by Anton Shilov
11/02/2011 | 10:52 PM
Although chief executive officer of Nokia Corp. pre-announced Windows Phone smartphones almost a year ahead of their release and killed sales of Symbian-based handsets, Stephen Elop seems to be too shy to talk about the company's plans for media tablets. The only thing that is for sure is that Nokia sees Windows 8 operating system as "an opportunity" for the tablet market.
Microsoft Windows 8 will support both high-performance x86 and low-power ARM microprocessor architectures, which means that it will be able to provide the nearly full Windows experience on ultra-portable devices and even run certain Windows applications. Microsoft specifically does not allow to use Windows Phone operating system on tablets claiming that the latter should have the same feature set as desktops or notebooks. In general, if Nokia wants to keep its strategy aligned with Microsoft, it should use Windows 8 for its tablets.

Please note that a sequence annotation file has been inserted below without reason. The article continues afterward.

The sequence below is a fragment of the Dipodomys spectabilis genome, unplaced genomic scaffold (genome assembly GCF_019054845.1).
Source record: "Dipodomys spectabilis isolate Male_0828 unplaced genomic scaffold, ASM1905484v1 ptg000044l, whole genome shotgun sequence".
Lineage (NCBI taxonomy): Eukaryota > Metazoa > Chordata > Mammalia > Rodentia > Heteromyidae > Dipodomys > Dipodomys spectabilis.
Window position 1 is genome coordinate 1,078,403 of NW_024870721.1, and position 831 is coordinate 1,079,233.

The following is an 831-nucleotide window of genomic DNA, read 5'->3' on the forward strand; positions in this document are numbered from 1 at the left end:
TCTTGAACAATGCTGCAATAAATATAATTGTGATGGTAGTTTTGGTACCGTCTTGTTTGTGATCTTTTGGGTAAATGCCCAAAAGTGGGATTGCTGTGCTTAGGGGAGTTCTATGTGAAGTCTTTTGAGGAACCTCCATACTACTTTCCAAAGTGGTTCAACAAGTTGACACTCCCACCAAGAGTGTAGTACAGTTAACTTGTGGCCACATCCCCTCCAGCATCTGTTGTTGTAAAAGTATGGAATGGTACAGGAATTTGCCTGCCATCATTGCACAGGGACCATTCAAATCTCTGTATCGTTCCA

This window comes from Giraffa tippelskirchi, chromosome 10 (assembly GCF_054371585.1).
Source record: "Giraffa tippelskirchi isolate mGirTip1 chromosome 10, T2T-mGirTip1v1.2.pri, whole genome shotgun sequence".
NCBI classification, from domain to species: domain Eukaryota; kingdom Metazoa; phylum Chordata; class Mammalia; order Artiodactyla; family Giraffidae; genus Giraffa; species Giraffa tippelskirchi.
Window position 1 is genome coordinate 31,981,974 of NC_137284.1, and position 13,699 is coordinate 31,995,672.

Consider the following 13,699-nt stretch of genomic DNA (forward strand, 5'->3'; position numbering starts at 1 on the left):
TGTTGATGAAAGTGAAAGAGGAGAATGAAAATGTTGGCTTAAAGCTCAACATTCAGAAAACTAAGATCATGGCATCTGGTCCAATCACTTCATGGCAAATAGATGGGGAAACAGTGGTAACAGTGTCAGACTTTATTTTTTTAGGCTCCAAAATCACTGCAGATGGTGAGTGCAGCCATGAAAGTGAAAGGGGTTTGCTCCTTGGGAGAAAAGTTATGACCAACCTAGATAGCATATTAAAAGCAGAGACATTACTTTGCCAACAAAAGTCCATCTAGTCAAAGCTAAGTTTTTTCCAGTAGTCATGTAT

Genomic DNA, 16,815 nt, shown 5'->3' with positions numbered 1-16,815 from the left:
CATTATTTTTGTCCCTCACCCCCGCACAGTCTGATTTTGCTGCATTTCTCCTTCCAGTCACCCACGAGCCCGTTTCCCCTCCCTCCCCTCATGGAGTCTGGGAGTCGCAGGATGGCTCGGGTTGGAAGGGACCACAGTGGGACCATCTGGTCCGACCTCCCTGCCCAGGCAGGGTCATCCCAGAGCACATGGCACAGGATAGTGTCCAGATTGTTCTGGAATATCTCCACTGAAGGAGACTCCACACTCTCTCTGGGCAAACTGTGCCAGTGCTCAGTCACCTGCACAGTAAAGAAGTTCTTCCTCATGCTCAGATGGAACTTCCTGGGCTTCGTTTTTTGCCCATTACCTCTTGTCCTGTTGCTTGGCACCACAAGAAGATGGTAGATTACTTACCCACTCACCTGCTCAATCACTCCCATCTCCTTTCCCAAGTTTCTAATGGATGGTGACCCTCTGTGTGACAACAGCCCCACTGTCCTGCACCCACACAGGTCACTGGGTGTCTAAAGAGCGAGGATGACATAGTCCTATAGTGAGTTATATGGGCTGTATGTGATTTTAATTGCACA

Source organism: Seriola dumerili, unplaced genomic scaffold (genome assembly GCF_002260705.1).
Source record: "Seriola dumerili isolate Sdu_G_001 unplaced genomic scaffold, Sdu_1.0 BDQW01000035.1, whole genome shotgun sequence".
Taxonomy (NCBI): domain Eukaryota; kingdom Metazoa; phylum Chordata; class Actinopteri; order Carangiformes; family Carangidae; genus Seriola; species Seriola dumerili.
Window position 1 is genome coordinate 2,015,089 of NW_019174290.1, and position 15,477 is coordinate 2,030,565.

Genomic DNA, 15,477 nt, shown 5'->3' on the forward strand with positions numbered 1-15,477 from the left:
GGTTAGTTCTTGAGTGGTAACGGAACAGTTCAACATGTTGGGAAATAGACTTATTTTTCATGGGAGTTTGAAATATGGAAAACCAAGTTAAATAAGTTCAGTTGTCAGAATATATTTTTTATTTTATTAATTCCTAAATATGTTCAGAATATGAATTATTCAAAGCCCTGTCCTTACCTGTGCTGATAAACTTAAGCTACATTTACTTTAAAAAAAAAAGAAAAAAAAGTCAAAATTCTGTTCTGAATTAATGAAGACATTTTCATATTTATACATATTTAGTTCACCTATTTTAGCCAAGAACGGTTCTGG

Stephen Elop does not exclude entering the tablet-computer market, though he said the company hasn’t announced plans to do so. Microsoft’s forthcoming Windows 8, which will have a tiled user interface with dynamic updates similar to Windows Phone, is like a “supercharged” version for tablets, Mr. Elop said in an interview with Businessweek.
"There s a new tablet opportunity coming. We see the opportunity. Unquestionably, that will change the dynamics of the tablet market," said Stephen Elop.
Earlier this year the chief executive of Nokia said that he would not like to release a unique tablet, not just another one on the market. Since then, Nokia has dumped MeeGo operating system and the only viable choices for it are Google Android as well as Windows 8.
"There are now over 200 different tablets on the marketplace, only one of them is doing really well. My challenge to the team is I don't want to be the 201st tablet on the market that you cannot tell from all of the others. We have to take a uniquely Nokia prospective and so the teams are working very hard on something that would be differentiating relative to everything else that's going on in the market," said Mr. Elop.
Perhaps, there is no need to release the 201st tablet for Nokia. Nonetheless, given the fact that there are loads of Android-based media tablets and there is iOS-based iPad family from Apple amid lack of Microsoft-based media tablets, it is clear that the whole Windows platform lacks a very important element. Unfortunately, Nokia does not seem to have immediate plans to correct this.